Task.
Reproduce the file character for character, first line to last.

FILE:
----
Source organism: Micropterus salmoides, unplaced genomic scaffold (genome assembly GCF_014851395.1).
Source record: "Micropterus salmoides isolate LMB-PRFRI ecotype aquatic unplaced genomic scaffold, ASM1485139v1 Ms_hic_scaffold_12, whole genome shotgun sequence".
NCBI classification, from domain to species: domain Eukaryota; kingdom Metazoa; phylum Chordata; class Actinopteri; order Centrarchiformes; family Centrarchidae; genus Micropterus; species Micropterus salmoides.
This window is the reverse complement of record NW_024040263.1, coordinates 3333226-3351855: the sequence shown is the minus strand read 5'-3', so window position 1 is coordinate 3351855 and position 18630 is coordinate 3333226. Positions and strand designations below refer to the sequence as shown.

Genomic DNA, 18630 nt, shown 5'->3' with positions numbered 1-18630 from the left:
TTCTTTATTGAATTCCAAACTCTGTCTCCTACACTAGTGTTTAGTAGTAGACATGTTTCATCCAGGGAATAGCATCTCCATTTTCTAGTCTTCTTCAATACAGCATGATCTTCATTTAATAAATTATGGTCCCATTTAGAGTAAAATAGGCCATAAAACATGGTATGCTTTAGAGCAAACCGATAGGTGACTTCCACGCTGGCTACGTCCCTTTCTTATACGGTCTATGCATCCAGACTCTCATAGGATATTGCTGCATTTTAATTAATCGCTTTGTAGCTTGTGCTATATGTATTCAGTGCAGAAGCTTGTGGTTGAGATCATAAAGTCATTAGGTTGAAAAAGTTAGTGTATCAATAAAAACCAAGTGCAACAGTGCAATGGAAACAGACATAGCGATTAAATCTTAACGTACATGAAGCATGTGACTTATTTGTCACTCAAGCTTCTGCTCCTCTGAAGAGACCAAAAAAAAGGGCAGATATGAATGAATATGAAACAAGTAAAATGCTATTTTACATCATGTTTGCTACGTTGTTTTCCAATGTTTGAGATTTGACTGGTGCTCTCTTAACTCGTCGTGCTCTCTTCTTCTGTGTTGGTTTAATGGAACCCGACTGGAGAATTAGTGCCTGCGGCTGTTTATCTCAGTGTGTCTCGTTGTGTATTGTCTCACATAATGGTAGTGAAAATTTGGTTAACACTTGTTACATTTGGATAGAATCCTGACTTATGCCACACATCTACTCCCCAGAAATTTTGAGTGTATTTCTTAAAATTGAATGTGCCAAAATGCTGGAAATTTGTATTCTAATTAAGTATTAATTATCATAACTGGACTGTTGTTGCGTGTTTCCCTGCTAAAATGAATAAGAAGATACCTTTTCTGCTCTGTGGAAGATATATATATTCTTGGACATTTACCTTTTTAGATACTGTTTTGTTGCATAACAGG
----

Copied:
Source organism: Micropterus salmoides, unplaced genomic scaffold (genome assembly GCF_014851395.1).
Source record: "Micropterus salmoides isolate LMB-PRFRI ecotype aquatic unplaced genomic scaffold, ASM1485139v1 Ms_hic_scaffold_12, whole genome shotgun sequence".
NCBI classification, from domain to species: domain Eukaryota; kingdom Metazoa; phylum Chordata; class Actinopteri; order Centrarchiformes; family Centrarchidae; genus Micropterus; species Micropterus salmoides.
This window is the reverse complement of record NW_024040263.1, coordinates 3333226-3351855: the sequence shown is the minus strand read 5'-3', so window position 1 is coordinate 3351855 and position 18630 is coordinate 3333226. Positions and strand designations below refer to the sequence as shown.

Genomic DNA, 18630 nt, shown 5'->3' with positions numbered 1-18630 from the left:
TTCTTTATTGAATTCCAAACTCTGTCTCCTACACTAGTGTTTAGTAGTAGACATGTTTCATCCAGGGAATAGCATCTCCATTTTCTAGTCTTCTTCAATACAGCATGATCTTCATTTAATAAATTATGGTCCCATTTAGAGTAAAATAGGCCATAAAACATGGTATGCTTTAGAGCAAACCGATAGGTGACTTCCACGCTGGCTACGTCCCTTTCTTATACGGTCTATGCATCCAGACTCTCATAGGATATTGCTGCATTTTAATTAATCGCTTTGTAGCTTGTGCTATATGTATTCAGTGCAGAAGCTTGTGGTTGAGATCATAAAGTCATTAGGTTGAAAAAGTTAGTGTATCAATAAAAACCAAGTGCAACAGTGCAATGGAAACAGACATAGCGATTAAATCTTAACGTACATGAAGCATGTGACTTATTTGTCACTCAAGCTTCTGCTCCTCTGAAGAGACCAAAAAAAAGGGCAGATATGAATGAATATGAAACAAGTAAAATGCTATTTTACATCATGTTTGCTACGTTGTTTTCCAATGTTTGAGATTTGACTGGTGCTCTCTTAACTCGTCGTGCTCTCTTCTTCTGTGTTGGTTTAATGGAACCCGACTGGAGAATTAGTGCCTGCGGCTGTTTATCTCAGTGTGTCTCGTTGTGTATTGTCTCACATAATGGTAGTGAAAATTTGGTTAACACTTGTTACATTTGGATAGAATCCTGACTTATGCCACACATCTACTCCCCAGAAATTTTGAGTGTATTTCTTAAAATTGAATGTGCCAAAATGCTGGAAATTTGTATTCTAATTAAGTATTAATTATCATAACTGGACTGTTGTTGCGTGTTTCCCTGCTAAAATGAATAAGAAGATACCTTTTCTGCTCTGTGGAAGATATATATATTCTTGGACATTTACCTTTTTAGATACTGTTTTGTTGCATAACAGG